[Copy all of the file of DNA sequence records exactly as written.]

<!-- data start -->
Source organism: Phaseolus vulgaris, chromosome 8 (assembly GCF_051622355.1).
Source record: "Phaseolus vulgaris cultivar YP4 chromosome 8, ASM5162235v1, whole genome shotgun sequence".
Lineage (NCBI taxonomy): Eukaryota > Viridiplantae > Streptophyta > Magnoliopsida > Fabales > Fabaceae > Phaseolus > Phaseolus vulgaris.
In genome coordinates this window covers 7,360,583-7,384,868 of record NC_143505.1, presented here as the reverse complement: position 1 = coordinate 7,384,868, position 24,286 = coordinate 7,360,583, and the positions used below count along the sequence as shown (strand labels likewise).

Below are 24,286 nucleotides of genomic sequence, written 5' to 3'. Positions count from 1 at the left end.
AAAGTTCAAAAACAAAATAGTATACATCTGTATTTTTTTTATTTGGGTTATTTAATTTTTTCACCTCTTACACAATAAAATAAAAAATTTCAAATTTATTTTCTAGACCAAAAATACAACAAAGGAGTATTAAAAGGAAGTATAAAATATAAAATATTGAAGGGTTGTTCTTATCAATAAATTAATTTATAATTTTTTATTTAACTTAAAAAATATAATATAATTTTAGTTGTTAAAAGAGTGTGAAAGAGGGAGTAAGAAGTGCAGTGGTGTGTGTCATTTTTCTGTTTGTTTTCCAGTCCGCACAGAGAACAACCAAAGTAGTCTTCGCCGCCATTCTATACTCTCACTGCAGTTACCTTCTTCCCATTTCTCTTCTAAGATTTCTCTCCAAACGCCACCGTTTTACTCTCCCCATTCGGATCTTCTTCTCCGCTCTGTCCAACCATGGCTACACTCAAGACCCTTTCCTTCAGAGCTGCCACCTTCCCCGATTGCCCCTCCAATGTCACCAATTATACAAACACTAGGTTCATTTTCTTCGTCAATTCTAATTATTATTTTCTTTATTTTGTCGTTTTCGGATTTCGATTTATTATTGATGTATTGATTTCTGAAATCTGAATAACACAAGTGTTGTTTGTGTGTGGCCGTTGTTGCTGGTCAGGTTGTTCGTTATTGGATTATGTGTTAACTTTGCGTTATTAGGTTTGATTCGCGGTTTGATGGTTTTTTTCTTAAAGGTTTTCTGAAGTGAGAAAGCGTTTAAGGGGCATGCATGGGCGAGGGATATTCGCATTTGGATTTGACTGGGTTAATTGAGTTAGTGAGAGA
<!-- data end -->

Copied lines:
Source organism: Phaseolus vulgaris, chromosome 8 (assembly GCF_051622355.1).
Source record: "Phaseolus vulgaris cultivar YP4 chromosome 8, ASM5162235v1, whole genome shotgun sequence".
Lineage (NCBI taxonomy): Eukaryota > Viridiplantae > Streptophyta > Magnoliopsida > Fabales > Fabaceae > Phaseolus > Phaseolus vulgaris.
In genome coordinates this window covers 7,360,583-7,384,868 of record NC_143505.1, presented here as the reverse complement: position 1 = coordinate 7,384,868, position 24,286 = coordinate 7,360,583, and the positions used below count along the sequence as shown (strand labels likewise).

Below are 24,286 nucleotides of genomic sequence, written 5' to 3'. Positions count from 1 at the left end.
AAAGTTCAAAAACAAAATAGTATACATCTGTATTTTTTTTATTTGGGTTATTTAATTTTTTCACCTCTTACACAATAAAATAAAAAATTTCAAATTTATTTTCTAGACCAAAAATACAACAAAGGAGTATTAAAAGGAAGTATAAAATATAAAATATTGAAGGGTTGTTCTTATCAATAAATTAATTTATAATTTTTTATTTAACTTAAAAAATATAATATAATTTTAGTTGTTAAAAGAGTGTGAAAGAGGGAGTAAGAAGTGCAGTGGTGTGTGTCATTTTTCTGTTTGTTTTCCAGTCCGCACAGAGAACAACCAAAGTAGTCTTCGCCGCCATTCTATACTCTCACTGCAGTTACCTTCTTCCCATTTCTCTTCTAAGATTTCTCTCCAAACGCCACCGTTTTACTCTCCCCATTCGGATCTTCTTCTCCGCTCTGTCCAACCATGGCTACACTCAAGACCCTTTCCTTCAGAGCTGCCACCTTCCCCGATTGCCCCTCCAATGTCACCAATTATACAAACACTAGGTTCATTTTCTTCGTCAATTCTAATTATTATTTTCTTTATTTTGTCGTTTTCGGATTTCGATTTATTATTGATGTATTGATTTCTGAAATCTGAATAACACAAGTGTTGTTTGTGTGTGGCCGTTGTTGCTGGTCAGGTTGTTCGTTATTGGATTATGTGTTAACTTTGCGTTATTAGGTTTGATTCGCGGTTTGATGGTTTTTTTCTTAAAGGTTTTCTGAAGTGAGAAAGCGTTTAAGGGGCATGCATGGGCGAGGGATATTCGCATTTGGATTTGACTGGGTTAATTGAGTTAGTGAGAGA